Separation Anxiety

Separation anxiety is one of the most common behaviour problems in dogs. It is a very serious behaviour problem and can be very stressful for both dogs and the family members. To reduce the likelihood of a dog developing separation anxiety it is important that dogs learn to have time on their own and enjoy that time on their own. This should start with young puppies. As much as it is nice to smother a new pup with lots of love and attention make sure they have time on their own in a secure area or play pen. During this time provide them with a variety of toys and things to chew on (a great way to introduce toys which dispense food or Kong dog toys stuffed with treats or a meal).

Puppies should come from reputable breeders. I have seen dogs who are genetically prone to separation anxiety (rare but I have seen it). I have also seen a number of dogs who are weaned too early who develop attachment related disorders such as separation anxiety (my first dog developed separation anxiety quite early and she had been taken from her mum at 5 weeks of age). Dogs in pet shops are often weaned too early as are dogs from irresponsible breeders (puppy farms and some ‘back yard’ breeders). A puppy should not be taken from its mum before 7 weeks of age. So if you are looking for a new pup then do the research first and do resist the temptation to buy on impulse!

Some people use the ‘controlled crying’ technique when they get a new puppy & I can see there is a place for this as a way to deal with attention seeking when the puppy is settled in, but I don’t believe it is in the dogs best interest to be suddenly taken from littermates and left locked in room to ‘cry it out’. The transition from the breeder & litter mates to the new family should be smooth and this includes getting a pup used to being on its own gradually. It has enough anxiety to deal with not to have more forced on it if it can be avoided. A better alternative for a new puppy would be to have a pen (or crate) in the living area or to use a child gate barrier so the puppy can see people around it but gets used to having time on its own whilst still being safe. Using toys, chew toys and music a dog can then be taught to relax whilst it’s in its new area.

For a dog that already has separation anxiety it is very important that you seek help from an expert (Have a chat to your vet about who they would recommend). Your dog may need medication but it is not always required. Generally dogs should not be on medication unless they are also undergoing behaviour modification or are soon to start. Medication can help to reduce the dogs’ anxiety and make it easier to learn new behaviours (and we want them to be the right behaviours!) There are natural products also. For mild cases Rescue remedy or other flower essences may help as can herbal nerve tonics for pets. Room sprays such as home alone room spray or aroma calm can be used in conjunction with other products or medication to make the environment more relaxing.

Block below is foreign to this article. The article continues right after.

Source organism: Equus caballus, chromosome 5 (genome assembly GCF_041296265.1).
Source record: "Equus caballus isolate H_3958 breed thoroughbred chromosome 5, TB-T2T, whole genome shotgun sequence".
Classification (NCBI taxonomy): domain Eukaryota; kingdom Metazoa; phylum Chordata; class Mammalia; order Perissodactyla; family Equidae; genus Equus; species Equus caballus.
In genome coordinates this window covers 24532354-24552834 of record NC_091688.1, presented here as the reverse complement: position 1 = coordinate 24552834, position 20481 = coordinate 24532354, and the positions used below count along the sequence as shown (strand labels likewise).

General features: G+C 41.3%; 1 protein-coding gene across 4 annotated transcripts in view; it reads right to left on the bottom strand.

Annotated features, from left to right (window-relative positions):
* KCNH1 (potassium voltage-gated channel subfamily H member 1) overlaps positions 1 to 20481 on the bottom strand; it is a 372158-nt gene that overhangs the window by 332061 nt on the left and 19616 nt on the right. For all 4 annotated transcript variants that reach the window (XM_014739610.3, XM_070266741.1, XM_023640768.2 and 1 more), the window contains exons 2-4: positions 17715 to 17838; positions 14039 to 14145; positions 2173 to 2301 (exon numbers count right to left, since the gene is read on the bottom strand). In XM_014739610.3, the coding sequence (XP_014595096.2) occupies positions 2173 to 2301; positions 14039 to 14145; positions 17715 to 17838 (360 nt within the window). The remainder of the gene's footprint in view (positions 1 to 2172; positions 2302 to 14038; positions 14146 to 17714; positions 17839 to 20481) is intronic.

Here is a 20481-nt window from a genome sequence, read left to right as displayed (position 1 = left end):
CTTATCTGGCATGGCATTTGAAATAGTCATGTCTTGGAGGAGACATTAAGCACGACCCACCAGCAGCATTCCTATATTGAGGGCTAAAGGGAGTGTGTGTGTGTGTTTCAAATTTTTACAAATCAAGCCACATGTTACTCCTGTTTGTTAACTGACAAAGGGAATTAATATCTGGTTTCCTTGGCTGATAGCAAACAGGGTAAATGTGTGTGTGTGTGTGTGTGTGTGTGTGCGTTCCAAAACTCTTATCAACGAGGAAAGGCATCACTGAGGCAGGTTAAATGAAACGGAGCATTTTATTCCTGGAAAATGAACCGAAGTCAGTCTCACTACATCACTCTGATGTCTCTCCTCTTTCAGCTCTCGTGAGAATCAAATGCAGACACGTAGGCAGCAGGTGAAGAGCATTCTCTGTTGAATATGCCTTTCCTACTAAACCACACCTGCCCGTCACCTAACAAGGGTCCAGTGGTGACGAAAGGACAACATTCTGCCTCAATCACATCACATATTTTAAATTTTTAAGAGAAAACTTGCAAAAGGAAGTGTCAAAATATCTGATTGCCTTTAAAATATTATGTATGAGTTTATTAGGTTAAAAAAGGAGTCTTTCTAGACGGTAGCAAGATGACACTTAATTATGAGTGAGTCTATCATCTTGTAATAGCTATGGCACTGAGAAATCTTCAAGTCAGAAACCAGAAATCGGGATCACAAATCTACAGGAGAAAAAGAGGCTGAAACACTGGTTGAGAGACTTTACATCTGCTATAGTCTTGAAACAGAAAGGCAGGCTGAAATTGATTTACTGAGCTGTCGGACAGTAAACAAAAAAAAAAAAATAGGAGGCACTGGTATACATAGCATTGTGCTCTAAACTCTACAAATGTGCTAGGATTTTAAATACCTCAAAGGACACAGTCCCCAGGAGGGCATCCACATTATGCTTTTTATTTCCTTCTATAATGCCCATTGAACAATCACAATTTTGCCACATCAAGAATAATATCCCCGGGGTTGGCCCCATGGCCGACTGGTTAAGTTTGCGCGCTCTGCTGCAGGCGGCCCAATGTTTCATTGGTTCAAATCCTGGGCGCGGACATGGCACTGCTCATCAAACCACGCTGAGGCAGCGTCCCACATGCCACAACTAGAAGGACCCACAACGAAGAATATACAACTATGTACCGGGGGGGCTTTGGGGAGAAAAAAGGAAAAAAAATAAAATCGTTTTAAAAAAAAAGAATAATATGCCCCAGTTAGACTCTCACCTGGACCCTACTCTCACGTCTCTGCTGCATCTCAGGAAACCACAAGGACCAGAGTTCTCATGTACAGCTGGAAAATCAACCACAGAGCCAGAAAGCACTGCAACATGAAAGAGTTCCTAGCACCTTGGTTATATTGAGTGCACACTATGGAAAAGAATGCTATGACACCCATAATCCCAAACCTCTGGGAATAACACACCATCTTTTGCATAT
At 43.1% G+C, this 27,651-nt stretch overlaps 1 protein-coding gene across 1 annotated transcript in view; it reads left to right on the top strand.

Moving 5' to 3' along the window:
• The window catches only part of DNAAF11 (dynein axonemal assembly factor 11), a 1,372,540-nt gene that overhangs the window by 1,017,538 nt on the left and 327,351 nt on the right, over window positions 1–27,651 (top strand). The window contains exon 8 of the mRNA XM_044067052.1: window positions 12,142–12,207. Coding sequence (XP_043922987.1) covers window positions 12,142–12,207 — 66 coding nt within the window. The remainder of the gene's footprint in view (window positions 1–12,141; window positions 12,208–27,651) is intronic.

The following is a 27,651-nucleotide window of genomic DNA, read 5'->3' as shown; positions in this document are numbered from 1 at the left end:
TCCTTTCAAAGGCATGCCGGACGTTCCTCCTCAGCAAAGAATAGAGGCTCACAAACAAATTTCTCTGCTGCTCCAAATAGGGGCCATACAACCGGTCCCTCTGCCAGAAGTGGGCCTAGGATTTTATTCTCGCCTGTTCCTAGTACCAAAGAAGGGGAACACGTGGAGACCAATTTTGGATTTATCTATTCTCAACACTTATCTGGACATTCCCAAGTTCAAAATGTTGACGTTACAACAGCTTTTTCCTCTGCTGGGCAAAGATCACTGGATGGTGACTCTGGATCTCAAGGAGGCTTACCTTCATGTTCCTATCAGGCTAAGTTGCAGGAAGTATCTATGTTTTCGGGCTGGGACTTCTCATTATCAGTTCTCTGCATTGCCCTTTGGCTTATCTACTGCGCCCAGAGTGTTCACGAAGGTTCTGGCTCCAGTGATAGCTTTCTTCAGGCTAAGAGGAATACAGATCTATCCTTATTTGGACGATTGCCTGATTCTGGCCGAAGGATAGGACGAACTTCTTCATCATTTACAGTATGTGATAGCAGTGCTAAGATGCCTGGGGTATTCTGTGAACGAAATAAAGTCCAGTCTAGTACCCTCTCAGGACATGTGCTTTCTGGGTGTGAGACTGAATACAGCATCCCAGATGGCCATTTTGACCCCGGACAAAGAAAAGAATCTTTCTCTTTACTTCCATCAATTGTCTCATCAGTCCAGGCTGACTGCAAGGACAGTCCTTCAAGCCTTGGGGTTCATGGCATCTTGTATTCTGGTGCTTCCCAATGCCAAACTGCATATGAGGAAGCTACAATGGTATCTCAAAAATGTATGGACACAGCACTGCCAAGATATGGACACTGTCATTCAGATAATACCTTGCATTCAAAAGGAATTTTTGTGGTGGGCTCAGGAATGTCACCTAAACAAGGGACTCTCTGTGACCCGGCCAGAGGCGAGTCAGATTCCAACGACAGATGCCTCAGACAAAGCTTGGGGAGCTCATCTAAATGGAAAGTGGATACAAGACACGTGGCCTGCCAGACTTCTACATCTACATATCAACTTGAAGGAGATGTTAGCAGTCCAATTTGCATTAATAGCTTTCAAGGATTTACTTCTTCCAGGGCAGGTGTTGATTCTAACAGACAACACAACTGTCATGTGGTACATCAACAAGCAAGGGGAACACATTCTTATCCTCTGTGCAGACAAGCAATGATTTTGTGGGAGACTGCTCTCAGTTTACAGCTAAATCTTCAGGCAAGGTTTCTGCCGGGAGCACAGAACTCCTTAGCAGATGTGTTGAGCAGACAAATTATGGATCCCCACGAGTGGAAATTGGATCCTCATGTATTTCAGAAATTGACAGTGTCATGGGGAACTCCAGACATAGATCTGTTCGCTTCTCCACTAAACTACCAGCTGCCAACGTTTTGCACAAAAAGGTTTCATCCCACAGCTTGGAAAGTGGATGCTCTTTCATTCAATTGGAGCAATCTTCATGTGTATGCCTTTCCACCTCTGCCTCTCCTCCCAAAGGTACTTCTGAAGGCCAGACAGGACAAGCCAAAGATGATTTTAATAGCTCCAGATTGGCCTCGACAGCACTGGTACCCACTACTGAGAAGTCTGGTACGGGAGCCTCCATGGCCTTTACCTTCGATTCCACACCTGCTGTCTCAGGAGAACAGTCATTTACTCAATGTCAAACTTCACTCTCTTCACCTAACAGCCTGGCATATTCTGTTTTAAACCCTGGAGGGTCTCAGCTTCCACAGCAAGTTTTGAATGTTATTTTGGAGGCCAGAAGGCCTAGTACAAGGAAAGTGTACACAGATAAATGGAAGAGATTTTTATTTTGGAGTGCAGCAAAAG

The aim when treating separation anxiety is to reduce the dogs’ dependence on the family or human that it lives with. This should be done slowly and carefully under expert guidance. It helps if the dog has a secure area where it feels safe. For many dogs this will be indoors when the family goes out. If the dog is destructive it will need to be a ‘sacrificial’ space where it doesn’t matter if the dog damages the door or similar. Just make sure the dog is safe and can’t hurt itself or escape. Doggy daycare may also be an option for some dogs and may be a useful way for the dog to reduce dependence on particular family members. However I wouldn’t rely on it totally. Like us dogs do need time on their own. And don’t forget the importance of exercise! I don’t know about you but exercise is a wonderful stress relief for me, and walking the dog benefits both human and the dog. Exercise should be both on and off lead and provide the dog with both a balance of physical and mental enrichment.

When the dog is to be left alone ensure it has plenty to do to keep itself occupied. Food treats are very useful for this and you may wish to feed the dog its breakfast or meal when you go out, or leave them with a suitable bone or rawhide chew which can keep them occupied for longer. If the dog is so anxious that it won’t eat then you need to speak to your vet about medication and coping strategies. If you don’t already have a copy see our booklet “101 Ways to keep your dog entertained” (a free sample or the whole booklet can be downloaded via the links page on our website). It is very important that the dog is given mental stimulation to keep it busy and you may also find toys that encourage the dog to pull, chew or tear up could help reduce the dogs’ anxiety and likelihood of targeting other items.

And lastly, training and attention seeking behaviour. Dogs should not be encouraged to follow the humans around the house. Dogs who constantly seek out the humans should be ignored when they display this anxious behaviour (beware it may get worse before it gets better so stick with it). The dogs’ behaviour should also be ignored if they constantly seek out pats and attention. Making sure you call them over for pats and it should be on your terms. You dog still needs your attention but try to focus it along with a bit of training so your dog comes to you or first does something for you on command. Think about some training games also which help build up your dogs confidence. Incorporate training into your daily routine and not only will your dog have a clearer idea of what you want from it, but it will be more relaxed with the extra physical and mental stimulation.

As I mentioned earlier it is important to incorporate all strategies at once. Just trying things in dribs and drabs will not enable you to fix this problem. Seek expert advice for a tailored program to suit your family.

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